Job loss, foreclosures, sinking savings, rising costs for just about everything—sometimes it seems as if everywhere we turn these days we see dark clouds of difficulty settling in for the long haul.
It's natural to feel overloaded by the weight of worries that multiply during hard times, whether those tough periods come from financial problems, personal loss, medical challenges or other stresses. Yet some women seem able to handle even very tough situations and come out OK, even stronger, than before. For others, the passage through tough times takes longer and may leave more scars.
Is the first group of women just luckier than the second? In a sense, yes, but it is "luck" that anyone can make for herself, says Froma Walsh, PhD, co-director of the Chicago Center for Family Health, professor emerita at the University of Chicago and author of Strengthening Family Resilience.
Resilience is the ability to rebound from crisis and weather prolonged adversity, Dr. Walsh says. It doesn't mean that you simply bounce right back or put on a phony "happy face" when trouble hits. Resilient people also suffer and struggle, and they may have days or weeks when they are discouraged—but then they take a deep breath and rally to master their challenges. “You balance out the dread and struggle with an appreciation for what you have and a strong belief that, with effort, you can turn your life around,” she says.
“Beyond coping, a resilient response can yield positive growth out of adversity,” says Dr. Walsh. “When we tap more deeply into our inner potential, we often find strengths we didn’t know we had and we build new competencies.” In the wake of hard times, many develop new priorities and purpose for their lives.
Hope for the best, prepare for the worst
Resilience can be developed and strengthened, even if you haven't been highly resilient before or have struggled with resilience-sapping anxiety, depression or stress. One way to increase your resilience is to think about how you could respond to "what ifs" before they happen. Less resilient people put off thinking about potential difficulties until they arise. Dr. Walsh suggests thinking about resilience as a "psychosocial and emotional insurance policy" that helps you land on your feet—and more.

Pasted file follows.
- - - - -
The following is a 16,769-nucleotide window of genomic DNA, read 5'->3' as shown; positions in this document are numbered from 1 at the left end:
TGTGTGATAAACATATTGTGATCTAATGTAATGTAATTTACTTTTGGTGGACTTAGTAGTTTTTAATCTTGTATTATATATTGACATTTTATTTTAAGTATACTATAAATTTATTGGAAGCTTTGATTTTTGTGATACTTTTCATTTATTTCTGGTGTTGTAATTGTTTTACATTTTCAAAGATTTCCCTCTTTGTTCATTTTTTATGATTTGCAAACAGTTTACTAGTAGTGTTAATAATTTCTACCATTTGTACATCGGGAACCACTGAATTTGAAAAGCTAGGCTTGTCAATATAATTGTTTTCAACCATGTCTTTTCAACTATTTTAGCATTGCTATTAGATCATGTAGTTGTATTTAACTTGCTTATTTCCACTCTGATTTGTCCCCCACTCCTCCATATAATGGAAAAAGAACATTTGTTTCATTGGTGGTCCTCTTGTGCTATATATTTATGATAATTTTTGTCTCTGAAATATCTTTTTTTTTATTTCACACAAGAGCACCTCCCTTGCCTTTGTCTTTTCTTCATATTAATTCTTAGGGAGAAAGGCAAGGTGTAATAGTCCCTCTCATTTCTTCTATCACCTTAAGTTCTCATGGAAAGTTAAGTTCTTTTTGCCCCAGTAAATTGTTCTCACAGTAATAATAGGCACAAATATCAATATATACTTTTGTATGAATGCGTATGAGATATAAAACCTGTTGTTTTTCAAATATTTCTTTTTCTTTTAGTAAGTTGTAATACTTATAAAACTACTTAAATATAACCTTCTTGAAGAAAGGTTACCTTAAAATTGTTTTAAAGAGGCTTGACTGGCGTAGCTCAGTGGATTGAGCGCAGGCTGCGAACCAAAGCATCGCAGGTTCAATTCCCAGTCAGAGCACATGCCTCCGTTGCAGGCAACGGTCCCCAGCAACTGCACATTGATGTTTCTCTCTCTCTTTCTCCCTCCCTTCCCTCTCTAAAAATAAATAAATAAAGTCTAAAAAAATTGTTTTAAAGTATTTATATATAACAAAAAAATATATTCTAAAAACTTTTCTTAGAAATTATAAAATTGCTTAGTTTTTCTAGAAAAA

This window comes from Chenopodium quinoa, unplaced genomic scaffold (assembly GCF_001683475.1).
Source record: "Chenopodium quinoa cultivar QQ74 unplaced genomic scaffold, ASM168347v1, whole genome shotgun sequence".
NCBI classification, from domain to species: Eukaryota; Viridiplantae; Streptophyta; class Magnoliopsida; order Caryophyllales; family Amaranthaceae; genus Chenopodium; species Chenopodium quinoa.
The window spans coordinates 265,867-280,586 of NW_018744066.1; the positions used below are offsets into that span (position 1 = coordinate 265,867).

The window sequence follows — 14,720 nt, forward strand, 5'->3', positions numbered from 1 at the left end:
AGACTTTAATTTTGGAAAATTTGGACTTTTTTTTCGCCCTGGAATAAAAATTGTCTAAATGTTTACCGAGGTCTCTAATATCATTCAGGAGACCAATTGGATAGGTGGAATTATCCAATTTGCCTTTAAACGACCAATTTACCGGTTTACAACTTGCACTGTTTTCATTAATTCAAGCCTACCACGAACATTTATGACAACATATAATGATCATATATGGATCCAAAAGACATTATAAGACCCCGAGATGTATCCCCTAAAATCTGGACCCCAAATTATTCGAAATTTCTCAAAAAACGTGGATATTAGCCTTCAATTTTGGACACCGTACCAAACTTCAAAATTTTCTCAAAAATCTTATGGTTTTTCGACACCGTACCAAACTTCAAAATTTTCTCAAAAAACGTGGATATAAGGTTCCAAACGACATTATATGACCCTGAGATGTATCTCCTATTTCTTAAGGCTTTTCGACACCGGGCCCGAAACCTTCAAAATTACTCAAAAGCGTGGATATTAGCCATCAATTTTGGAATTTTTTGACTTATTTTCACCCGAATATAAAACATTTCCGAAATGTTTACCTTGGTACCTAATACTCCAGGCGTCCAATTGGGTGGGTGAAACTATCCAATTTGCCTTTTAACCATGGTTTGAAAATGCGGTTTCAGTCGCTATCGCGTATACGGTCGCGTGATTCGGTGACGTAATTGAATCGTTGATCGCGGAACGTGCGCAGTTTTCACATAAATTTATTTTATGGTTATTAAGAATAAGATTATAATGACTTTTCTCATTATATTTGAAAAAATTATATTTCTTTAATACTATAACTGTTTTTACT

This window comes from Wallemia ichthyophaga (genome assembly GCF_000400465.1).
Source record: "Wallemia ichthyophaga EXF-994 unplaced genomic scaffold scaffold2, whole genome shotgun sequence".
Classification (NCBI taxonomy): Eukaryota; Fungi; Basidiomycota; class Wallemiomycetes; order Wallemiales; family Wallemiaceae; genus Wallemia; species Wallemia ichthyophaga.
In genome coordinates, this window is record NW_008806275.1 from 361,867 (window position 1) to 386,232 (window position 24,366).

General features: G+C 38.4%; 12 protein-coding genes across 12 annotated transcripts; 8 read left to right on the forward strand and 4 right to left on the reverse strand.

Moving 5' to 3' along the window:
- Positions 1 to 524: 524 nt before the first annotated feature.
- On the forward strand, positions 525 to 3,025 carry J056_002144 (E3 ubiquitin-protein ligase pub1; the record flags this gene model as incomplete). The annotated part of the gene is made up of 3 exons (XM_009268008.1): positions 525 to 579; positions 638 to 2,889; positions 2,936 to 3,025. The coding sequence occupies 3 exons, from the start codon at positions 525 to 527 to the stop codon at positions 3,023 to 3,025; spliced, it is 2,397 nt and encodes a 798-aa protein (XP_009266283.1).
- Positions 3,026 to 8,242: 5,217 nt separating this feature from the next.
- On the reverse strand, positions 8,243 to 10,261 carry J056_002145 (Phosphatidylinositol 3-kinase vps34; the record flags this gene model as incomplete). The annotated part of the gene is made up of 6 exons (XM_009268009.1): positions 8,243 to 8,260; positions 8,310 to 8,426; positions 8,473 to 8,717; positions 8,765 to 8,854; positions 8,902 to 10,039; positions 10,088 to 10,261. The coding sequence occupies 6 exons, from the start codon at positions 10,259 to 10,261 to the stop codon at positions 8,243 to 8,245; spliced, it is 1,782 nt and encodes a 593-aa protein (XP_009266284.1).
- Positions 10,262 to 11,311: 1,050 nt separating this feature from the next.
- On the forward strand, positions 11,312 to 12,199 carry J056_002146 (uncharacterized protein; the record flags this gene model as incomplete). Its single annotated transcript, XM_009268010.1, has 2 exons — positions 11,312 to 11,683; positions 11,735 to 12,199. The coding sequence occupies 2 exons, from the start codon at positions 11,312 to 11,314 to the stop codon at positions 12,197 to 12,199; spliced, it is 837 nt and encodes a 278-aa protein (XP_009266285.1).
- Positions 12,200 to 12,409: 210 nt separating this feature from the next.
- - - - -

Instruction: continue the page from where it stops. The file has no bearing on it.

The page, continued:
"You have to be prepared ahead of time," says Michelle M. Fleig-Palmer, PhD, assistant professor of management at the University of Nebraska at Kearney, who has studied how to develop resiliency for finding employment after losing a job.
Because job loss, searching for a new job and the repeated rejections you might encounter can feel very personal, Dr. Fleig-Palmer says, "the natural inclination is to think about things negatively."
Instead of doing that, she says, it's important to look at your assumptions about your situation accurately, identify correctly what barriers you might face and strategize what to do about them. Also, consider what you do at work that contributes value. That builds your internal knowledge of what you do well—providing a good tool for resilient action.
Dr. Fleig-Palmer advises asking yourself, "If I'm laid off, what do I need when I walk out the door?" You might want to brush up on your negotiating skills (to get a better severance package) or interviewing savvy, to be ready, just in case.
Such planning is "not being disloyal to your employer," she says. "It's being loyal to yourself" and improves your resilience if job loss happens.
Whether you're in the midst of tough times or worrying about encountering them, here are several other important ways to become more resilient: